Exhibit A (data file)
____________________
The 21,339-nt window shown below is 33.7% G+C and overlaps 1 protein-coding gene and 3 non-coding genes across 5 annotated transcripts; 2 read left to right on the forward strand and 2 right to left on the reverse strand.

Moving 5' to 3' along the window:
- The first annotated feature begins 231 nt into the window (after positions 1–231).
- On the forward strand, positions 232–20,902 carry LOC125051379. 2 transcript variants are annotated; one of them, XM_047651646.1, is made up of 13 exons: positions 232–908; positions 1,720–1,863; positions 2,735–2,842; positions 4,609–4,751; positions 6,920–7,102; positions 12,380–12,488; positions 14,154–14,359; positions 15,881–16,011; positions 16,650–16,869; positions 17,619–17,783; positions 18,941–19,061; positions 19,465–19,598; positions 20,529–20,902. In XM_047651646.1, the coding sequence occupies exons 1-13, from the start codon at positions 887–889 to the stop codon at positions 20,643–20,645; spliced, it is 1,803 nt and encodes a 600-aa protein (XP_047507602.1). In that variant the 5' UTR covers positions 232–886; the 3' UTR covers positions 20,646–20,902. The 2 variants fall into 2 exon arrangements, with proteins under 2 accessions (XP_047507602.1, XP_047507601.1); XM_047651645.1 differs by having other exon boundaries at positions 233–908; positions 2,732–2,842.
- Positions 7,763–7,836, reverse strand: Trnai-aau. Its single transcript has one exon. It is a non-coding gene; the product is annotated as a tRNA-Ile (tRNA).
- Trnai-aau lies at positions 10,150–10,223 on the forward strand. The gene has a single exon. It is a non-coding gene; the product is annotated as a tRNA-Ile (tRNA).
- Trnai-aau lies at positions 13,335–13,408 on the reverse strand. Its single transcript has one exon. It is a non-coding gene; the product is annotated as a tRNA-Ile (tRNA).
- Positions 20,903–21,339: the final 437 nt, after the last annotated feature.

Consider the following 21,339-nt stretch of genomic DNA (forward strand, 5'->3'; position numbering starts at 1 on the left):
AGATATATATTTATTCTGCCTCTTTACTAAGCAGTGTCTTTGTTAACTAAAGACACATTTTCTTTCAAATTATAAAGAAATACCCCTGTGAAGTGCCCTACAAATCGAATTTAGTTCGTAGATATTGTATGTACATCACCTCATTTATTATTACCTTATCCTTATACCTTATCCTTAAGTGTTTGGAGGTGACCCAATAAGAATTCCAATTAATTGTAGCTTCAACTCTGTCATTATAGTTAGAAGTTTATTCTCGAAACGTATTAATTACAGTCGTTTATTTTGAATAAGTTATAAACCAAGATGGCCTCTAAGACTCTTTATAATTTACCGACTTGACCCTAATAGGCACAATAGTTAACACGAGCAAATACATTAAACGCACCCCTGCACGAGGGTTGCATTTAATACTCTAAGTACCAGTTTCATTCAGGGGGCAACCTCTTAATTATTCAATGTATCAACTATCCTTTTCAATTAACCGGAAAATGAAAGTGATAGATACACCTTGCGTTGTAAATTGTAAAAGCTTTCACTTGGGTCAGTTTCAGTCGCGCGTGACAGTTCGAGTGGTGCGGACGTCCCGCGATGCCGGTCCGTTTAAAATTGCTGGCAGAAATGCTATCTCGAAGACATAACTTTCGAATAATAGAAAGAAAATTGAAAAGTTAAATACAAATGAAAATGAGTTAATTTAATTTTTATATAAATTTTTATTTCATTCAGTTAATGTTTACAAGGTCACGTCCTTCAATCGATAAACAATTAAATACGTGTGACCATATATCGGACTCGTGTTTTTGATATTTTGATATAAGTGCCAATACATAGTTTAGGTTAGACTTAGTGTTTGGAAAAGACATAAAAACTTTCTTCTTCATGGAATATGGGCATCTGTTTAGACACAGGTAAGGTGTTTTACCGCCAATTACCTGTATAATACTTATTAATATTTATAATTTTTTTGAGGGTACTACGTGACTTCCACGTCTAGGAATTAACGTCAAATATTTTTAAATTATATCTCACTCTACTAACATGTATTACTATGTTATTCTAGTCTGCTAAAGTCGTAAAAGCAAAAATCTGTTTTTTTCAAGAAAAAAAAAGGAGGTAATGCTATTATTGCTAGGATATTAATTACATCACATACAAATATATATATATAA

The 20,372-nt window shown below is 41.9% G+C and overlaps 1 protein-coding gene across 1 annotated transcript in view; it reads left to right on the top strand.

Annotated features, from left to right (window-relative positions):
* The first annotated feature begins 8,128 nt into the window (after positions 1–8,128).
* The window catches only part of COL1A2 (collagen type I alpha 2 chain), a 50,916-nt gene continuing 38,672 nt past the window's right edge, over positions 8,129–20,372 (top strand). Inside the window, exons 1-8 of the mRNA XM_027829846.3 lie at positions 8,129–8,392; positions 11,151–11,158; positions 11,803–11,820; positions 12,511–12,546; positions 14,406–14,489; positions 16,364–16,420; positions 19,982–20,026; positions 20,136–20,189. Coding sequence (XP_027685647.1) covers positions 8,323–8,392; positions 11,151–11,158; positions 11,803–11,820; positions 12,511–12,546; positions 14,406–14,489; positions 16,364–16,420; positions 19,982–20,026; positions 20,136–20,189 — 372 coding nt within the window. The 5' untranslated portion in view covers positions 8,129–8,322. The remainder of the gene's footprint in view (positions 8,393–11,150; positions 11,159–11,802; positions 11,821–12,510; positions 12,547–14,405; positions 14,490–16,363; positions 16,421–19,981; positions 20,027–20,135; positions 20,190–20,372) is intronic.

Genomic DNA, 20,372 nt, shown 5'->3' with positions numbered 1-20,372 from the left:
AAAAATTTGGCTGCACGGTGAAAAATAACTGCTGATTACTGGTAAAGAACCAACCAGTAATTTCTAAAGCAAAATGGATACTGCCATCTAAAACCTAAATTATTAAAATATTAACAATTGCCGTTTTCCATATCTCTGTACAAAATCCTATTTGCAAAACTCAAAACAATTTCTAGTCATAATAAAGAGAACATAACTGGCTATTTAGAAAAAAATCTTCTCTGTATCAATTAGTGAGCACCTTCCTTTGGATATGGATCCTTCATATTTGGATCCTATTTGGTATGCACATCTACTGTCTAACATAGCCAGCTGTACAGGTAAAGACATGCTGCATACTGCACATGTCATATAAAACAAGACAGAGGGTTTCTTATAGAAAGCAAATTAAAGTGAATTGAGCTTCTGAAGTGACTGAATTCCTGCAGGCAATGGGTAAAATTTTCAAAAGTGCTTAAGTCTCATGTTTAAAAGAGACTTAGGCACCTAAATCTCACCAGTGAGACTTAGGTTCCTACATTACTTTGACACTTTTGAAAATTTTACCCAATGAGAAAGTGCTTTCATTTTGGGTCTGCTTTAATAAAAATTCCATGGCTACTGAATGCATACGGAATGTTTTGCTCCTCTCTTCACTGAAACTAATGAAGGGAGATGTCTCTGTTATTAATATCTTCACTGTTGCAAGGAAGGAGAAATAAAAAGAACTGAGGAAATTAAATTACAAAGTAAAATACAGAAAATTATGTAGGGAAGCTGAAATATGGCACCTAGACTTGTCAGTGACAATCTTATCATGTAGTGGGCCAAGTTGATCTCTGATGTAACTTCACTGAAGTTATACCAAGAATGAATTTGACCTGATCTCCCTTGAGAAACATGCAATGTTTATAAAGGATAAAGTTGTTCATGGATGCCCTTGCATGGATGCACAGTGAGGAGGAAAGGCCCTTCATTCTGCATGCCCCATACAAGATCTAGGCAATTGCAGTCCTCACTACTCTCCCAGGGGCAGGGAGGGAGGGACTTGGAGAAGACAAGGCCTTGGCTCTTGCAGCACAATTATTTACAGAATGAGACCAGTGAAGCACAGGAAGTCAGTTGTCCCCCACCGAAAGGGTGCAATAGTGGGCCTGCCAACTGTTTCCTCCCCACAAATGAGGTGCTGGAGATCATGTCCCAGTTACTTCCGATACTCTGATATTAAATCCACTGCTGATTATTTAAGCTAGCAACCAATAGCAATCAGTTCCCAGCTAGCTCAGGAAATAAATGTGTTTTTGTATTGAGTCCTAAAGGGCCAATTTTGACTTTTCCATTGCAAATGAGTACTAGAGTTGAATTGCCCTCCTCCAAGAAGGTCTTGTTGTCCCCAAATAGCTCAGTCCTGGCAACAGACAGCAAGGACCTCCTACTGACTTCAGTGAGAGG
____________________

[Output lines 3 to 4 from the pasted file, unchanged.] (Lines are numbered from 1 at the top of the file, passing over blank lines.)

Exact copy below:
- The first annotated feature begins 231 nt into the window (after positions 1–231).
- On the forward strand, positions 232–20,902 carry LOC125051379. 2 transcript variants are annotated; one of them, XM_047651646.1, is made up of 13 exons: positions 232–908; positions 1,720–1,863; positions 2,735–2,842; positions 4,609–4,751; positions 6,920–7,102; positions 12,380–12,488; positions 14,154–14,359; positions 15,881–16,011; positions 16,650–16,869; positions 17,619–17,783; positions 18,941–19,061; positions 19,465–19,598; positions 20,529–20,902. In XM_047651646.1, the coding sequence occupies exons 1-13, from the start codon at positions 887–889 to the stop codon at positions 20,643–20,645; spliced, it is 1,803 nt and encodes a 600-aa protein (XP_047507602.1). In that variant the 5' UTR covers positions 232–886; the 3' UTR covers positions 20,646–20,902. The 2 variants fall into 2 exon arrangements, with proteins under 2 accessions (XP_047507602.1, XP_047507601.1); XM_047651645.1 differs by having other exon boundaries at positions 233–908; positions 2,732–2,842.